Israel Finkelstein started out with saying that Wellhausen --long before a spade was put in Israel's soil, i.e. before archaeology started in the Holy Land--already told the world that the biblical narrative did not correspond to the truth. In reaction to Wellhausen, Albright, spearpointing the American scholars against the Germans, maintained that everything in the Bible was right. Little by little, it was experienced that also this was not true either. The present archaeologists--being followers of the school of Albright--come back from that statement and Herzog arrived again to what Wellhausen had said a century ago.
Finkelstein proposed that somewhere at the end 8th century BC the Bible was written for a political or religious purpose. Since history is written for a crowd--it has to have clients--, the content had to be acceptable whereas one had to know about what the biblical writer was talking. He could not just invent his stories, but they had to have truth in them. When did this political message become urgent? Finkelstein thinks that after the fall of Samaria in 722 BC. it became a must for the regime in Jerusalem--being the capital of Judah--to tell its people to not ever let happen the same fate to Jerusalem as what happened to Samaria in 722 BC.
The sole source of our knowledge on the timespan between 1200-800 BC is therefore only archaeology and not the Bible. On the other side, he agreed that the ancient site of Shilo that he excavated himself was found to consist of only a few houses. However, its recorded impact in the Bible is enormous and much more than what he as archaeologist found. Juda, according to Finkelstein, started somewhere between Bethel and Beer Sheba as a narrative for cooping with a trauma that started after the 722 catastrophy in the north.
Amnon Ben Tor argued that one cannot separate the Bible from Archaeology. He proposed that each discipline should first thoroughly do its own specific part. He further emphasized that Merneptah's inscription mentioning Israel must be seen as an important document for the age of our history.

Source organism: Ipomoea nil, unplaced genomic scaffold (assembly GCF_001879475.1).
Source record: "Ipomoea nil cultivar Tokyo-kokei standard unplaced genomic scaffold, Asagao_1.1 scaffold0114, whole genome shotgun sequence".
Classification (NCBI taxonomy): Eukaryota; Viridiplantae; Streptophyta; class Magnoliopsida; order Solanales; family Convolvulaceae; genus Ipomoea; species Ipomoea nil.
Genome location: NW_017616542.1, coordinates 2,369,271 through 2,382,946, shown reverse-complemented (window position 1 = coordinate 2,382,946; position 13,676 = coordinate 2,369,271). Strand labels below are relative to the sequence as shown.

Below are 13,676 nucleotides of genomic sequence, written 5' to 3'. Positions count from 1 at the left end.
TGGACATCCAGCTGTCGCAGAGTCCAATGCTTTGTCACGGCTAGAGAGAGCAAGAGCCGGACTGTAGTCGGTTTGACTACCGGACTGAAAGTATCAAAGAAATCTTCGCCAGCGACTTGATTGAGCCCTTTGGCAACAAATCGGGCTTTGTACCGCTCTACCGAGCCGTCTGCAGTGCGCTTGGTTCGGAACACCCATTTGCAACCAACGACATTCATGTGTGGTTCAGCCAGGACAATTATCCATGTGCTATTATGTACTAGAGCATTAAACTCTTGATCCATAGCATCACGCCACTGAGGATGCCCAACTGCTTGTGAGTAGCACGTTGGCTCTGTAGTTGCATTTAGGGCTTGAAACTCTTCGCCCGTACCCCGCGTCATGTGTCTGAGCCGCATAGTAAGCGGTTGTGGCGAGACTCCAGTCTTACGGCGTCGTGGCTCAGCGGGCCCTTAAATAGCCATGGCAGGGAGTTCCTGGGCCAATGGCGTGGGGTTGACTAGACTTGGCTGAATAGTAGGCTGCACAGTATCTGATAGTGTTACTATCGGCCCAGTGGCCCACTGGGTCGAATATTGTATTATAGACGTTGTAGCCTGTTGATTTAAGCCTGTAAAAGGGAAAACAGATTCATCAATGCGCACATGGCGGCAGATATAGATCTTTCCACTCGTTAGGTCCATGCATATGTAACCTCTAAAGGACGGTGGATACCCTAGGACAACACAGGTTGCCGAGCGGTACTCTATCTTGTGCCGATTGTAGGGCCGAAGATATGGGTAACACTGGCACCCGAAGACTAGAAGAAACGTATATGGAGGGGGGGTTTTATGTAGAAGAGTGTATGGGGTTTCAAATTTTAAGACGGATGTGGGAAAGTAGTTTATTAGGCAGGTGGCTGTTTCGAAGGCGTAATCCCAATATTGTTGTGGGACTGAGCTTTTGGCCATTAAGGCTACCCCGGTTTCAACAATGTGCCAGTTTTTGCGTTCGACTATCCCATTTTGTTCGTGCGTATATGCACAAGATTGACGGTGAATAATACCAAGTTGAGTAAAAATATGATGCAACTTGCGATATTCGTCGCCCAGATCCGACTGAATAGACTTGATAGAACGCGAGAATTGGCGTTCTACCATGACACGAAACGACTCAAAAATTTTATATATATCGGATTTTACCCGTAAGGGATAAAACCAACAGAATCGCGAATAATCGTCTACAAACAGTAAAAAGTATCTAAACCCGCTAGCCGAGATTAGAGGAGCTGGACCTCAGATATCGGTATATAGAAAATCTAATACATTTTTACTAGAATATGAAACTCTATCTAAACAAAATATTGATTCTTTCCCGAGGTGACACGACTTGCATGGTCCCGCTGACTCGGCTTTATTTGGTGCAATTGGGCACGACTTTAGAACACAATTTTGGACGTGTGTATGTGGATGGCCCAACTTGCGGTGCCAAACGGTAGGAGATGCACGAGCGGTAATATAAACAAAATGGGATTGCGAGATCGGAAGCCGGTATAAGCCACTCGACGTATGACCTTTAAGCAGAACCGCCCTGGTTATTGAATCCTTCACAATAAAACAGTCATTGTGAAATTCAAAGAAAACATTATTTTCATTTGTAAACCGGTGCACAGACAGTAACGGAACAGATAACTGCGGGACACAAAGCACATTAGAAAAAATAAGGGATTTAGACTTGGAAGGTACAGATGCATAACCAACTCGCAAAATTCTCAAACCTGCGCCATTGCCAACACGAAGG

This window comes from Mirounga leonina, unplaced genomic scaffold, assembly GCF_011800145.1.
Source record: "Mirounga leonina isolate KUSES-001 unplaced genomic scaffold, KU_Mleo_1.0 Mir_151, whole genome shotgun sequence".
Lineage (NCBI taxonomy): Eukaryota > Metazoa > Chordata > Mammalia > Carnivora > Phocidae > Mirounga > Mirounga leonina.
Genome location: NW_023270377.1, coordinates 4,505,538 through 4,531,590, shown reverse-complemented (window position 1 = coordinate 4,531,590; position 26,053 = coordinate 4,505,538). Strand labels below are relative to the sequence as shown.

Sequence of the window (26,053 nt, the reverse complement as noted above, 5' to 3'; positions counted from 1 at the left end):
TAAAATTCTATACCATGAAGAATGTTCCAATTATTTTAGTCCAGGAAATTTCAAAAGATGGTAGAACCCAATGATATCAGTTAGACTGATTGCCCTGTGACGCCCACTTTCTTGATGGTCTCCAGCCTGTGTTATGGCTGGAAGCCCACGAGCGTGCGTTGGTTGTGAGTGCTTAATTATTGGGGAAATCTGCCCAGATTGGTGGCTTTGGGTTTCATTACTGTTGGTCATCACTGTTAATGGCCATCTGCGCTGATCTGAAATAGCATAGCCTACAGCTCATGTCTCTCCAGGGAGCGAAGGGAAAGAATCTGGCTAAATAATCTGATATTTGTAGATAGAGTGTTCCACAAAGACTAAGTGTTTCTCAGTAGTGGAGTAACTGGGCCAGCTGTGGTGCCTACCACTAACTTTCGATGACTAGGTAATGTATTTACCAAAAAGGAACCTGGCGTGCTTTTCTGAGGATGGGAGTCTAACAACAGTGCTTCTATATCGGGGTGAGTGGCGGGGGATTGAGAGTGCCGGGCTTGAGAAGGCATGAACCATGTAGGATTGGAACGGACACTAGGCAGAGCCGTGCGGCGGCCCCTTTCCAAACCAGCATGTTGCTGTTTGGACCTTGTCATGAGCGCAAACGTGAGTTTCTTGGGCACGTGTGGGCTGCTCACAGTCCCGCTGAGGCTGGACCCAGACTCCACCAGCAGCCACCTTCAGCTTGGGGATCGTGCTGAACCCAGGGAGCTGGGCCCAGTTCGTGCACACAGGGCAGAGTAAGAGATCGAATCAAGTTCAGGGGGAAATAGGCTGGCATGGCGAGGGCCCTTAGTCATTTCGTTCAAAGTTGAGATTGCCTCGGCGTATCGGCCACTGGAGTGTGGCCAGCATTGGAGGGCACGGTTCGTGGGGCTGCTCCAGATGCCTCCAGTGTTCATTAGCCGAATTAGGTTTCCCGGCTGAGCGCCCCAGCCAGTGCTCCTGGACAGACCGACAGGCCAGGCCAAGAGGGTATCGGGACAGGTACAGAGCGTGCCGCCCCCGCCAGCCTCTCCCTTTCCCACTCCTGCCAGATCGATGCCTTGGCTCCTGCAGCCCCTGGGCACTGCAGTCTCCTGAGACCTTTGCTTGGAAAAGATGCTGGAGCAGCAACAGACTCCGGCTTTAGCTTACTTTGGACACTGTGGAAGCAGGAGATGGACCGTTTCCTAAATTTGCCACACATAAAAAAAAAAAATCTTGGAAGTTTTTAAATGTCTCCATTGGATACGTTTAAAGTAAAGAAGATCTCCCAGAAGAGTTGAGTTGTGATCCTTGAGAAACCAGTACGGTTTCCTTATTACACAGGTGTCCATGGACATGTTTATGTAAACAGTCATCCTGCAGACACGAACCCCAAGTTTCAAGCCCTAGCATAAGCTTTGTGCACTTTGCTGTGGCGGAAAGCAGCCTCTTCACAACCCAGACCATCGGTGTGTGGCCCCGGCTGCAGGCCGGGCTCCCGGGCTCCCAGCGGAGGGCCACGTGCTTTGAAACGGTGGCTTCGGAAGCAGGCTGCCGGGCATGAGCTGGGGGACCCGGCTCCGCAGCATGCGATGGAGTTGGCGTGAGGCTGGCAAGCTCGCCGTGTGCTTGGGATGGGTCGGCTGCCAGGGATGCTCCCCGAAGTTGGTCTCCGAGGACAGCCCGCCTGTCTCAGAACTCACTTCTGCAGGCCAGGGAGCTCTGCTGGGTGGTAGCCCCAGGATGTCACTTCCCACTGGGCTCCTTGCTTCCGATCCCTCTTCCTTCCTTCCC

The title of this short paper suggests a so-called integration between history, bible and the approach though hard science, or better still the integration between the scholars of different disciplines. However, sometimes we are too hard pushing to make it work.
Let me take an example from the Dynosaur project (an euphemism for iridium measurements on the outfall of an enormous astroid) started between four people in Berkeley's LBNL laboratory: Frank Asaro, Helen Michel and the Nobel prize winner Louis Alvarez and his son Walter Alvarez. It grew out to a multi-national collaboration because scholars in different disciplines were interested to work together not because they envisioned collaboration at the start. The project grew in importance when results came to light.
Also the Qumran project whereby we are tracing the chemical composition of the different styles of pottery in order to show the relations between Qumran and its near and remote environment has started with only three people. Others will certainly join us when we have published our first results.
And so, there is work to be done for everybody who wants to preserve the past for our present and for the generations to come by showing the long way it took in order to arrive where we are and will be on this Earth and beyond.